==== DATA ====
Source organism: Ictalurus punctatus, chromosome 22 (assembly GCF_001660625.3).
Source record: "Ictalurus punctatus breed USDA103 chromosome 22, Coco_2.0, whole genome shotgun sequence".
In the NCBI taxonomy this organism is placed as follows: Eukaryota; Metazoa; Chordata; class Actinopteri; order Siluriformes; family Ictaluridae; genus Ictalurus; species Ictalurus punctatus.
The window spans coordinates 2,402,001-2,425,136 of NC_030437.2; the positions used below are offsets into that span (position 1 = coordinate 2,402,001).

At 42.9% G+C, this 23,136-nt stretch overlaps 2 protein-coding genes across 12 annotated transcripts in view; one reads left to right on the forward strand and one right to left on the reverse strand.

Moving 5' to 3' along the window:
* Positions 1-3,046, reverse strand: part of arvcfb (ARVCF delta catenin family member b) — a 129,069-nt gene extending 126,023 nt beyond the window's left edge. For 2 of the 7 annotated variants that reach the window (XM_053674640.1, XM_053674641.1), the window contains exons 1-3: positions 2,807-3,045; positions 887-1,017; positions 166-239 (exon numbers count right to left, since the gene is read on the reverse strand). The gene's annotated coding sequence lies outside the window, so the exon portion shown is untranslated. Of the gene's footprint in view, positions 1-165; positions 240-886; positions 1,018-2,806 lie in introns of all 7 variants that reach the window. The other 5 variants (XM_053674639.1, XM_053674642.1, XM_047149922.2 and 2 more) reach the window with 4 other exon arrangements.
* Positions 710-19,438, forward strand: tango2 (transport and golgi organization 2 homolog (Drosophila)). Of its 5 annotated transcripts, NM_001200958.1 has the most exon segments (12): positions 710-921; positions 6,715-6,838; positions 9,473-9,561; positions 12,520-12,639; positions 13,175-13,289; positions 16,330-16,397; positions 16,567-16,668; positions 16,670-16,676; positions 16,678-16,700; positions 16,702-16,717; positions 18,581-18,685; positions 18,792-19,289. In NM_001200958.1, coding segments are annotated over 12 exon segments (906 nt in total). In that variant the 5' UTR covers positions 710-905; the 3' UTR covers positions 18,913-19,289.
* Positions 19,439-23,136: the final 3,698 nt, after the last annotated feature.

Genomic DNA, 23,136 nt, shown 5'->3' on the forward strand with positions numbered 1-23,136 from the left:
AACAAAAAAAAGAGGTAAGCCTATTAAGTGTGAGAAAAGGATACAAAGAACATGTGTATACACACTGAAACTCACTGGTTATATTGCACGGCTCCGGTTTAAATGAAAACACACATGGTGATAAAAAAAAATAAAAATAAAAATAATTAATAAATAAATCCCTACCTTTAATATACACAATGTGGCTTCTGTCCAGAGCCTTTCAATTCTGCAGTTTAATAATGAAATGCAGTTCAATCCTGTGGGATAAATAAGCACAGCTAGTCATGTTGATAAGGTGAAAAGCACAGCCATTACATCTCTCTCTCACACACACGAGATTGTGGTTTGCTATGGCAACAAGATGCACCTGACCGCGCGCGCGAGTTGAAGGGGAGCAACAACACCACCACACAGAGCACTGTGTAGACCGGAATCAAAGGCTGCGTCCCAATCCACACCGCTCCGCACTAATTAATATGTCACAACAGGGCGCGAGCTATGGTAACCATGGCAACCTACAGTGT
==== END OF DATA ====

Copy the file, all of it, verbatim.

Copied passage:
Source organism: Ictalurus punctatus, chromosome 22 (assembly GCF_001660625.3).
Source record: "Ictalurus punctatus breed USDA103 chromosome 22, Coco_2.0, whole genome shotgun sequence".
In the NCBI taxonomy this organism is placed as follows: Eukaryota; Metazoa; Chordata; class Actinopteri; order Siluriformes; family Ictaluridae; genus Ictalurus; species Ictalurus punctatus.
The window spans coordinates 2,402,001-2,425,136 of NC_030437.2; the positions used below are offsets into that span (position 1 = coordinate 2,402,001).

At 42.9% G+C, this 23,136-nt stretch overlaps 2 protein-coding genes across 12 annotated transcripts in view; one reads left to right on the forward strand and one right to left on the reverse strand.

Moving 5' to 3' along the window:
* Positions 1-3,046, reverse strand: part of arvcfb (ARVCF delta catenin family member b) — a 129,069-nt gene extending 126,023 nt beyond the window's left edge. For 2 of the 7 annotated variants that reach the window (XM_053674640.1, XM_053674641.1), the window contains exons 1-3: positions 2,807-3,045; positions 887-1,017; positions 166-239 (exon numbers count right to left, since the gene is read on the reverse strand). The gene's annotated coding sequence lies outside the window, so the exon portion shown is untranslated. Of the gene's footprint in view, positions 1-165; positions 240-886; positions 1,018-2,806 lie in introns of all 7 variants that reach the window. The other 5 variants (XM_053674639.1, XM_053674642.1, XM_047149922.2 and 2 more) reach the window with 4 other exon arrangements.
* Positions 710-19,438, forward strand: tango2 (transport and golgi organization 2 homolog (Drosophila)). Of its 5 annotated transcripts, NM_001200958.1 has the most exon segments (12): positions 710-921; positions 6,715-6,838; positions 9,473-9,561; positions 12,520-12,639; positions 13,175-13,289; positions 16,330-16,397; positions 16,567-16,668; positions 16,670-16,676; positions 16,678-16,700; positions 16,702-16,717; positions 18,581-18,685; positions 18,792-19,289. In NM_001200958.1, coding segments are annotated over 12 exon segments (906 nt in total). In that variant the 5' UTR covers positions 710-905; the 3' UTR covers positions 18,913-19,289.
* Positions 19,439-23,136: the final 3,698 nt, after the last annotated feature.

Genomic DNA, 23,136 nt, shown 5'->3' on the forward strand with positions numbered 1-23,136 from the left:
AACAAAAAAAAGAGGTAAGCCTATTAAGTGTGAGAAAAGGATACAAAGAACATGTGTATACACACTGAAACTCACTGGTTATATTGCACGGCTCCGGTTTAAATGAAAACACACATGGTGATAAAAAAAAATAAAAATAAAAATAATTAATAAATAAATCCCTACCTTTAATATACACAATGTGGCTTCTGTCCAGAGCCTTTCAATTCTGCAGTTTAATAATGAAATGCAGTTCAATCCTGTGGGATAAATAAGCACAGCTAGTCATGTTGATAAGGTGAAAAGCACAGCCATTACATCTCTCTCTCACACACACGAGATTGTGGTTTGCTATGGCAACAAGATGCACCTGACCGCGCGCGCGAGTTGAAGGGGAGCAACAACACCACCACACAGAGCACTGTGTAGACCGGAATCAAAGGCTGCGTCCCAATCCACACCGCTCCGCACTAATTAATATGTCACAACAGGGCGCGAGCTATGGTAACCATGGCAACCTACAGTGT